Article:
This contribution describes the current state-of-the-art of the scientific literature regarding the self-soothing effects of crying. Starting from the general hypothesis that crying is a self-soothing behavior, we consider different mechanisms through which these effects may appear. In the first section, we briefly explain the main functions of human crying. Then we define self-soothing in terms of homeostatic processes of mood regulation and stress reduction and we underline the importance of distinguishing self-soothing effects of crying from social-soothing that it may elicit. We then provide a comprehensive review of the putative mood-enhancing and -relieving effects of crying and their variations stemming from characteristics of crying person, antecedents, manifestations, and social consequences of crying. We also discuss the possible methodological explanations for the seemingly discrepant findings regarding mood improvement and relief that may follow crying. We then provide theoretical and empirical support for our general hypothesis that crying is a self-soothing behavior by presenting and evaluating the possible physiological, cognitive, and behavioral mechanisms that may play a mediating role in the relationship between crying and homeostatic regulation that includes mood improvement and relief. Starting from the idea that social-soothing and self-soothing mechanisms share the same physiological systems, we propose that biological processes act in parallel with learning and reappraisal processes that accompany crying, which results in homeostatic regulation. Given the parallels between self-soothing behaviors in humans and animals, we also propose that crying might self-soothe through a mechanism that shares key properties with rhythmical, stereotypic behaviors. We conclude that, in addition to the importance of socially mediated mechanisms for the mood-enhancing effects of crying, there is converging evidence for the direct, self-soothing effects of crying.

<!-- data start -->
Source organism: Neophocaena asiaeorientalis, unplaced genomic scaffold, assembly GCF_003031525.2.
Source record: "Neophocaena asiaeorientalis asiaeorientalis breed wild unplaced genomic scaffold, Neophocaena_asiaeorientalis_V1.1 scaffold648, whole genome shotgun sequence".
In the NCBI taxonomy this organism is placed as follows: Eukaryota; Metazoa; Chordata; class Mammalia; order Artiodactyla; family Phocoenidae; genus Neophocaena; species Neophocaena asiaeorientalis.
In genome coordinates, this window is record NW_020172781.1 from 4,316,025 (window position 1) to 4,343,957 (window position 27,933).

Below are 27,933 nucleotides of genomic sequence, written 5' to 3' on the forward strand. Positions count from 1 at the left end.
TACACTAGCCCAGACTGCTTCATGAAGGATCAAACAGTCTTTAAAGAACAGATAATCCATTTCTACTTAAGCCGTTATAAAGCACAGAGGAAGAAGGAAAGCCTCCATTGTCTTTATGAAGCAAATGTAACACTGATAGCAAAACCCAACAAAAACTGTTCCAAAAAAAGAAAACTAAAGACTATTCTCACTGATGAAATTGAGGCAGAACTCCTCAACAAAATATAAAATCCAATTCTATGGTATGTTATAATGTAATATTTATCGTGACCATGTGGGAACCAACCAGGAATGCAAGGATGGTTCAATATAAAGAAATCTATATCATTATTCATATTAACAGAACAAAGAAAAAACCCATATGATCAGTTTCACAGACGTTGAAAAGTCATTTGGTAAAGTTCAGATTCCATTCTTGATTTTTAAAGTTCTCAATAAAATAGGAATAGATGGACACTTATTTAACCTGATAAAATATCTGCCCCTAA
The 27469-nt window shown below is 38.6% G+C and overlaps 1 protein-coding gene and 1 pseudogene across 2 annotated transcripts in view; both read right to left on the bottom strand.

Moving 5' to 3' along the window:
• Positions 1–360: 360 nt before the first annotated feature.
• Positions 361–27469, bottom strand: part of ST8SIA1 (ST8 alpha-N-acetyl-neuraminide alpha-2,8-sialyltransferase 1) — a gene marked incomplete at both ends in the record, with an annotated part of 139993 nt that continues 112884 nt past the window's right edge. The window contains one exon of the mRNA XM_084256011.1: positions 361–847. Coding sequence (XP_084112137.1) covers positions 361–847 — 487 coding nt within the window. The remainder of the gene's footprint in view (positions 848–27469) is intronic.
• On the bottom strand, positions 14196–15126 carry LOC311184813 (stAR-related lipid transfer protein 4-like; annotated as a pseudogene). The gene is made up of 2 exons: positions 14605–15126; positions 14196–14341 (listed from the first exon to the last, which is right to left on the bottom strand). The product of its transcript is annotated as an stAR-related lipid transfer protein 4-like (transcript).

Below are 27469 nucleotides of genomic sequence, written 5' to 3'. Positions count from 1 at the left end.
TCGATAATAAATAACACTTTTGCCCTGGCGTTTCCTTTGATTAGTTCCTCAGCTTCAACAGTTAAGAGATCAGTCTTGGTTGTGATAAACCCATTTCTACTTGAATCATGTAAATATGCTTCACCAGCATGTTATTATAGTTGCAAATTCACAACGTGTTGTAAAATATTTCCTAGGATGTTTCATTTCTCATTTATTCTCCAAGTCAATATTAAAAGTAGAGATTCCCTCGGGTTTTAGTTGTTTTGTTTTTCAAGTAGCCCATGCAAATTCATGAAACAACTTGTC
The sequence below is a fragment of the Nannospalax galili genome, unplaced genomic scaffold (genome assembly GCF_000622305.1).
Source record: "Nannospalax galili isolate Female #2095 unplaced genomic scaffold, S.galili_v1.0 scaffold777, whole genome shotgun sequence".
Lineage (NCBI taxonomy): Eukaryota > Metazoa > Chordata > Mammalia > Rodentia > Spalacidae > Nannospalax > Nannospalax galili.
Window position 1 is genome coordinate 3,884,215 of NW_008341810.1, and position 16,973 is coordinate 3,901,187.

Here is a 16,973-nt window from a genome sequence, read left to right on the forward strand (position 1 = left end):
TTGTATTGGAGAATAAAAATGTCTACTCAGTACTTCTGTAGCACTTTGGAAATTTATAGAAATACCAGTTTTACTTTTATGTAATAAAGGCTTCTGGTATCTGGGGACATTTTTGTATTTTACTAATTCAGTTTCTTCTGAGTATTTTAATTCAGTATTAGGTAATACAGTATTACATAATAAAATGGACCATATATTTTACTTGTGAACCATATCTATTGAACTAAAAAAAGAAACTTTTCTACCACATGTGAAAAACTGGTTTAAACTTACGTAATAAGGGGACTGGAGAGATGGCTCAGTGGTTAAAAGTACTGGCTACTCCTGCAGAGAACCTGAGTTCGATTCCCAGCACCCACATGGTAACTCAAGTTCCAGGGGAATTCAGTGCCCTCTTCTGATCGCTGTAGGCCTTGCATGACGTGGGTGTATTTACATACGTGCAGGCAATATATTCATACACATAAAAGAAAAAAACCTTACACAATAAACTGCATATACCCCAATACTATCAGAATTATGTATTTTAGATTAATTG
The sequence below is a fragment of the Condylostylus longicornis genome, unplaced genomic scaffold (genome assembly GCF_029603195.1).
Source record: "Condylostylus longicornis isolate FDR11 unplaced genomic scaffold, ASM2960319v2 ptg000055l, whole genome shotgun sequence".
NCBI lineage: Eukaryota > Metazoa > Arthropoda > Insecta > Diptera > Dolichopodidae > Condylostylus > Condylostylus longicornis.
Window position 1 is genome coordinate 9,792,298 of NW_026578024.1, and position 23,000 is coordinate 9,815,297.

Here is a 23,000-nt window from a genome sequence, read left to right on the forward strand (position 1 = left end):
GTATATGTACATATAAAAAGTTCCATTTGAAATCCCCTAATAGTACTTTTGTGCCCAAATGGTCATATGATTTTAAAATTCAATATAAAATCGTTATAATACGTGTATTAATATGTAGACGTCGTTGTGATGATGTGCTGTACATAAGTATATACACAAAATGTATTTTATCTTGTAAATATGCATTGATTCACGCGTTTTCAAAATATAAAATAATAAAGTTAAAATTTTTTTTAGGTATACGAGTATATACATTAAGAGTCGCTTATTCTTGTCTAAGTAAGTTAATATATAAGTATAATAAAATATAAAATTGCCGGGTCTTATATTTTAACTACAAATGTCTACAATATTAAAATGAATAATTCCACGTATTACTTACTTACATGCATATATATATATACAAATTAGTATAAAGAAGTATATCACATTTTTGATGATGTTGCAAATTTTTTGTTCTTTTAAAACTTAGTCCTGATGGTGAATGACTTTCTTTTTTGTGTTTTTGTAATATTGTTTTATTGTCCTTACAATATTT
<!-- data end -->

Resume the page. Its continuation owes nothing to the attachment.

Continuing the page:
- emotion regulation
- mood management